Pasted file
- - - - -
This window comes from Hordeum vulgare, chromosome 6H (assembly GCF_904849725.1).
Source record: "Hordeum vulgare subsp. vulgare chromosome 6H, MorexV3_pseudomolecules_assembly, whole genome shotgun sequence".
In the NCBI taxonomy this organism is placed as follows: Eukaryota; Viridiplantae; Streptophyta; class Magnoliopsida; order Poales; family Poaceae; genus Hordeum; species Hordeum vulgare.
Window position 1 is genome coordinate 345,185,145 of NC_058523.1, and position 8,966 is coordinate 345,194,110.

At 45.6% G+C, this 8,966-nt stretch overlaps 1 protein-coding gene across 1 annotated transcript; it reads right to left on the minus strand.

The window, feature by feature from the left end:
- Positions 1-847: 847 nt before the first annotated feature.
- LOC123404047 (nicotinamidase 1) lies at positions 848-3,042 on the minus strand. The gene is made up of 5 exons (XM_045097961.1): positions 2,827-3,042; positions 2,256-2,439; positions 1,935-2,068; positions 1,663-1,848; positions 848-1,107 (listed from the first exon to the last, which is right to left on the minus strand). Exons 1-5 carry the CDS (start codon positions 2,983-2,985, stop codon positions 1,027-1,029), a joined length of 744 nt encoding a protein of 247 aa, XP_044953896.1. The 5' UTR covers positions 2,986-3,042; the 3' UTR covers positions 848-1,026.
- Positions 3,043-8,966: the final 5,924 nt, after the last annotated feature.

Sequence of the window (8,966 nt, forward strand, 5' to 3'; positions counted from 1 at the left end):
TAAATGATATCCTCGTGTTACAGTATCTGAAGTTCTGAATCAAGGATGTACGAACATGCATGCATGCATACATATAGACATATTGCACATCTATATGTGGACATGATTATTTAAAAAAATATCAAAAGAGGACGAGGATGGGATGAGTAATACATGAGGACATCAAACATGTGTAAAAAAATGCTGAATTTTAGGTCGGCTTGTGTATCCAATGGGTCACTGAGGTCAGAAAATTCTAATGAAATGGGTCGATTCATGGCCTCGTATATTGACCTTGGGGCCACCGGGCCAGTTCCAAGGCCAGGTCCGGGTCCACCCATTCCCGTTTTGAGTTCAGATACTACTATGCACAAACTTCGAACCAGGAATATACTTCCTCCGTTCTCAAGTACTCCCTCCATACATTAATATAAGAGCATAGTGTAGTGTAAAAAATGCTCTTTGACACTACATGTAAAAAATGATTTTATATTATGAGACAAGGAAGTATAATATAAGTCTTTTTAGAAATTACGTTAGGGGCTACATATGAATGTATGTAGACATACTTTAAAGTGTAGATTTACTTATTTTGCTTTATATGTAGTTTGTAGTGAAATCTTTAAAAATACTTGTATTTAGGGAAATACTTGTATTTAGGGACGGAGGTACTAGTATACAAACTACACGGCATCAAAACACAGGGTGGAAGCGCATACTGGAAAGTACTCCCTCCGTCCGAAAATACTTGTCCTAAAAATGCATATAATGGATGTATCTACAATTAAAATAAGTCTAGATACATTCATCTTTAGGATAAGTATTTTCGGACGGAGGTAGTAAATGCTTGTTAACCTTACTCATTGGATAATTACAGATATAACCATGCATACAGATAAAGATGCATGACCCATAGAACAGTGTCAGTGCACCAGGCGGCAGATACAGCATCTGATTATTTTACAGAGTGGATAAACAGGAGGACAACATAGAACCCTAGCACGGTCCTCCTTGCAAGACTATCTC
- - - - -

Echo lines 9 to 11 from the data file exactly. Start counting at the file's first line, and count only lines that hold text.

- Positions 3,043-8,966: the final 5,924 nt, after the last annotated feature.

Sequence of the window (8,966 nt, forward strand, 5' to 3'; positions counted from 1 at the left end):
TAAATGATATCCTCGTGTTACAGTATCTGAAGTTCTGAATCAAGGATGTACGAACATGCATGCATGCATACATATAGACATATTGCACATCTATATGTGGACATGATTATTTAAAAAAATATCAAAAGAGGACGAGGATGGGATGAGTAATACATGAGGACATCAAACATGTGTAAAAAAATGCTGAATTTTAGGTCGGCTTGTGTATCCAATGGGTCACTGAGGTCAGAAAATTCTAATGAAATGGGTCGATTCATGGCCTCGTATATTGACCTTGGGGCCACCGGGCCAGTTCCAAGGCCAGGTCCGGGTCCACCCATTCCCGTTTTGAGTTCAGATACTACTATGCACAAACTTCGAACCAGGAATATACTTCCTCCGTTCTCAAGTACTCCCTCCATACATTAATATAAGAGCATAGTGTAGTGTAAAAAATGCTCTTTGACACTACATGTAAAAAATGATTTTATATTATGAGACAAGGAAGTATAATATAAGTCTTTTTAGAAATTACGTTAGGGGCTACATATGAATGTATGTAGACATACTTTAAAGTGTAGATTTACTTATTTTGCTTTATATGTAGTTTGTAGTGAAATCTTTAAAAATACTTGTATTTAGGGAAATACTTGTATTTAGGGACGGAGGTACTAGTATACAAACTACACGGCATCAAAACACAGGGTGGAAGCGCATACTGGAAAGTACTCCCTCCGTCCGAAAATACTTGTCCTAAAAATGCATATAATGGATGTATCTACAATTAAAATAAGTCTAGATACATTCATCTTTAGGATAAGTATTTTCGGACGGAGGTAGTAAATGCTTGTTAACCTTACTCATTGGATAATTACAGATATAACCATGCATACAGATAAAGATGCATGACCCATAGAACAGTGTCAGTGCACCAGGCGGCAGATACAGCATCTGATTATTTTACAGAGTGGATAAACAGGAGGACAACATAGAACCCTAGCACGGTCCTCCTTGCAAGACTATCTC